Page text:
By Nick Martin
The New Republic
I left college $25,000 in debt, a fact I’m reminded of every month when an email from Great Lakes Borrowers Services informs me that “Your Automatic Payment Will Be Made Soon.” But relative to most American graduates, I got off easy: The average amount borrowed by an undergraduate in the most recent school year was $29,000, and the national debt burden comes in at a staggering $1.6 trillion, a number that feels impossible to fathom on its own. It’s higher than the nationwide total of credit card debt or car loans and second only to mortgages.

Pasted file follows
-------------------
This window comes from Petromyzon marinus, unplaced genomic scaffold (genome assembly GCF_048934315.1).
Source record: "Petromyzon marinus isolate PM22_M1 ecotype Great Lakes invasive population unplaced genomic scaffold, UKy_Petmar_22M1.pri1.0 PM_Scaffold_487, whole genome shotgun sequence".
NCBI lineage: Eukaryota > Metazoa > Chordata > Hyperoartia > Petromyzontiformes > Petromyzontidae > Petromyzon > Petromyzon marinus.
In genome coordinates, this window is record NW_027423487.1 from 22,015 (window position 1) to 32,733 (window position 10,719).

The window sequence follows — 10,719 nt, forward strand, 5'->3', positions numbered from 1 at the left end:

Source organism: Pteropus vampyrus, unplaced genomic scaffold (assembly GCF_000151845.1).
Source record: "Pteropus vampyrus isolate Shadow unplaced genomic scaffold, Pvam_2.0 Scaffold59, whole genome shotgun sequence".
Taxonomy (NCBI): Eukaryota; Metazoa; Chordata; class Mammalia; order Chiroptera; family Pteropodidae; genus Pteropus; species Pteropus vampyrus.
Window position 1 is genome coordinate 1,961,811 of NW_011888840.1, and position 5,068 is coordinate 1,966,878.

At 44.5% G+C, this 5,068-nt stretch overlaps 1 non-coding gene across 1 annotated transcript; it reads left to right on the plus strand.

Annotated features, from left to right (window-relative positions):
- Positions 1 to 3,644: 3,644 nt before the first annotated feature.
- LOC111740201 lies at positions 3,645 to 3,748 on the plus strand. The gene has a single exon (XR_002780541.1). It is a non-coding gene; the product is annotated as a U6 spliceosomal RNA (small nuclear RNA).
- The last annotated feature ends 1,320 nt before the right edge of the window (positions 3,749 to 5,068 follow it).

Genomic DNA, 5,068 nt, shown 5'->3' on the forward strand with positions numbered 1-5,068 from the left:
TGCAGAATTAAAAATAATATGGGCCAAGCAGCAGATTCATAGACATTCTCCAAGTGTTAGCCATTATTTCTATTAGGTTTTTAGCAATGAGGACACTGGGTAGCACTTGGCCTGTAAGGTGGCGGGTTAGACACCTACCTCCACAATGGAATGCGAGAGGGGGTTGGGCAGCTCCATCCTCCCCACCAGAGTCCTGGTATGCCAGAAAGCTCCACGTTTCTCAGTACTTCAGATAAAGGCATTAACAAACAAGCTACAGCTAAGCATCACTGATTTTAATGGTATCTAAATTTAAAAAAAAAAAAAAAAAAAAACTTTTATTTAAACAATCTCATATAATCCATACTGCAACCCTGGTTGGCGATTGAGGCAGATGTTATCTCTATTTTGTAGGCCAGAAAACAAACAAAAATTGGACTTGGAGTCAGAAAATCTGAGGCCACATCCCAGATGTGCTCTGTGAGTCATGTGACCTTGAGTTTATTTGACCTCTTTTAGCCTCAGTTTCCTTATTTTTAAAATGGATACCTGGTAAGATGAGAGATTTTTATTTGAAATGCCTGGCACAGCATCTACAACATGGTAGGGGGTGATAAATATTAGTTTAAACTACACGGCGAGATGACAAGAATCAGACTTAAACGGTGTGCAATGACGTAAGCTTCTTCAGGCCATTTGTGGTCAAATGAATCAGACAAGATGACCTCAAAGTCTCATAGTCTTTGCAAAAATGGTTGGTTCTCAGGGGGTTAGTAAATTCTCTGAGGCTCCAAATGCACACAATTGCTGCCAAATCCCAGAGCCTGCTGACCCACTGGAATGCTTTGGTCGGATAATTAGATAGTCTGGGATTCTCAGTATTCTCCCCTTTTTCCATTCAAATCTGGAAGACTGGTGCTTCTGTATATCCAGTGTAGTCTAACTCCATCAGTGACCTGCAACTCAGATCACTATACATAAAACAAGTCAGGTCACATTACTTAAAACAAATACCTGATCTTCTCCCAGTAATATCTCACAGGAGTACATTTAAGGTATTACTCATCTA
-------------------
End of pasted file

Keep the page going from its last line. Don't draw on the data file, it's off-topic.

For the millions of former students struggling to make their monthly payments, debt was sold to us as the cost of a better life. And its repayment, we would later learn, was the cost of any kind of life at all. I don’t even really read the emails from my creditors anymore, since I know that the money is scheduled to come straight out of my account. My debt feels permanent in this way, unmovable.
But what if it actually wasn’t? What if we, along with millions of others, just stopped paying? The Debt Collective, part of a debt-cancellation movement born out of Occupy Wall Street, wants you to at least consider the possibility. “The power of ordinary people in the grassroots is something that I just think is undeniable,” Ann Larson, one of the co-founders of the Collective, told The New Republic. “What else could be achieved if we work together and collectivized? That’s really to me the lesson here, that big things can happen.”